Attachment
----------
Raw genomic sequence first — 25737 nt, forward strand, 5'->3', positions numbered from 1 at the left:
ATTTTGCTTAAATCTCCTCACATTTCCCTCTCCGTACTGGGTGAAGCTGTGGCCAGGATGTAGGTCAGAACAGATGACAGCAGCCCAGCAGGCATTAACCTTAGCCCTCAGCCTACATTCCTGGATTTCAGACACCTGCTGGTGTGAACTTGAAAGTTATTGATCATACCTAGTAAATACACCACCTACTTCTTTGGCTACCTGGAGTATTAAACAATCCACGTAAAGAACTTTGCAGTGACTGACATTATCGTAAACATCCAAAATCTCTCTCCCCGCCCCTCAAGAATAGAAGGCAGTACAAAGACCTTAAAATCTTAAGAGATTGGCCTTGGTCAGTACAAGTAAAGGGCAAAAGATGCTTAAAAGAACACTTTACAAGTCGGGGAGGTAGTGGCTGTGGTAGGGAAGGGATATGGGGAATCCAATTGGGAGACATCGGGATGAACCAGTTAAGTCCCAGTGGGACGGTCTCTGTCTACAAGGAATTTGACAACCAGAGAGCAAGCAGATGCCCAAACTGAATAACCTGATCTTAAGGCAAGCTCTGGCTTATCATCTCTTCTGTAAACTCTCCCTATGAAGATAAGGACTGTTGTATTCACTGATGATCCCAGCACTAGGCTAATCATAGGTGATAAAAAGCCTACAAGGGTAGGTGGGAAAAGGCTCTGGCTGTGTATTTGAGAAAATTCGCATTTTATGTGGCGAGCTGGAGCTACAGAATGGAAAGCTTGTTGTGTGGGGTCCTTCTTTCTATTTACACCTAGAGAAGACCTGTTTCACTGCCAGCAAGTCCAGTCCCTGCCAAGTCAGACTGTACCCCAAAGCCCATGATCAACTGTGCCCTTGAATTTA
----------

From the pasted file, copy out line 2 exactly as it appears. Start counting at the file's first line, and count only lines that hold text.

ATTTTGCTTAAATCTCCTCACATTTCCCTCTCCGTACTGGGTGAAGCTGTGGCCAGGATGTAGGTCAGAACAGATGACAGCAGCCCAGCAGGCATTAACCTTAGCCCTCAGCCTACATTCCTGGATTTCAGACACCTGCTGGTGTGAACTTGAAAGTTATTGATCATACCTAGTAAATACACCACCTACTTCTTTGGCTACCTGGAGTATTAAACAATCCACGTAAAGAACTTTGCAGTGACTGACATTATCGTAAACATCCAAAATCTCTCTCCCCGCCCCTCAAGAATAGAAGGCAGTACAAAGACCTTAAAATCTTAAGAGATTGGCCTTGGTCAGTACAAGTAAAGGGCAAAAGATGCTTAAAAGAACACTTTACAAGTCGGGGAGGTAGTGGCTGTGGTAGGGAAGGGATATGGGGAATCCAATTGGGAGACATCGGGATGAACCAGTTAAGTCCCAGTGGGACGGTCTCTGTCTACAAGGAATTTGACAACCAGAGAGCAAGCAGATGCCCAAACTGAATAACCTGATCTTAAGGCAAGCTCTGGCTTATCATCTCTTCTGTAAACTCTCCCTATGAAGATAAGGACTGTTGTATTCACTGATGATCCCAGCACTAGGCTAATCATAGGTGATAAAAAGCCTACAAGGGTAGGTGGGAAAAGGCTCTGGCTGTGTATTTGAGAAAATTCGCATTTTATGTGGCGAGCTGGAGCTACAGAATGGAAAGCTTGTTGTGTGGGGTCCTTCTTTCTATTTACACCTAGAGAAGACCTGTTTCACTGCCAGCAAGTCCAGTCCCTGCCAAGTCAGACTGTACCCCAAAGCCCATGATCAACTGTGCCCTTGAATTTA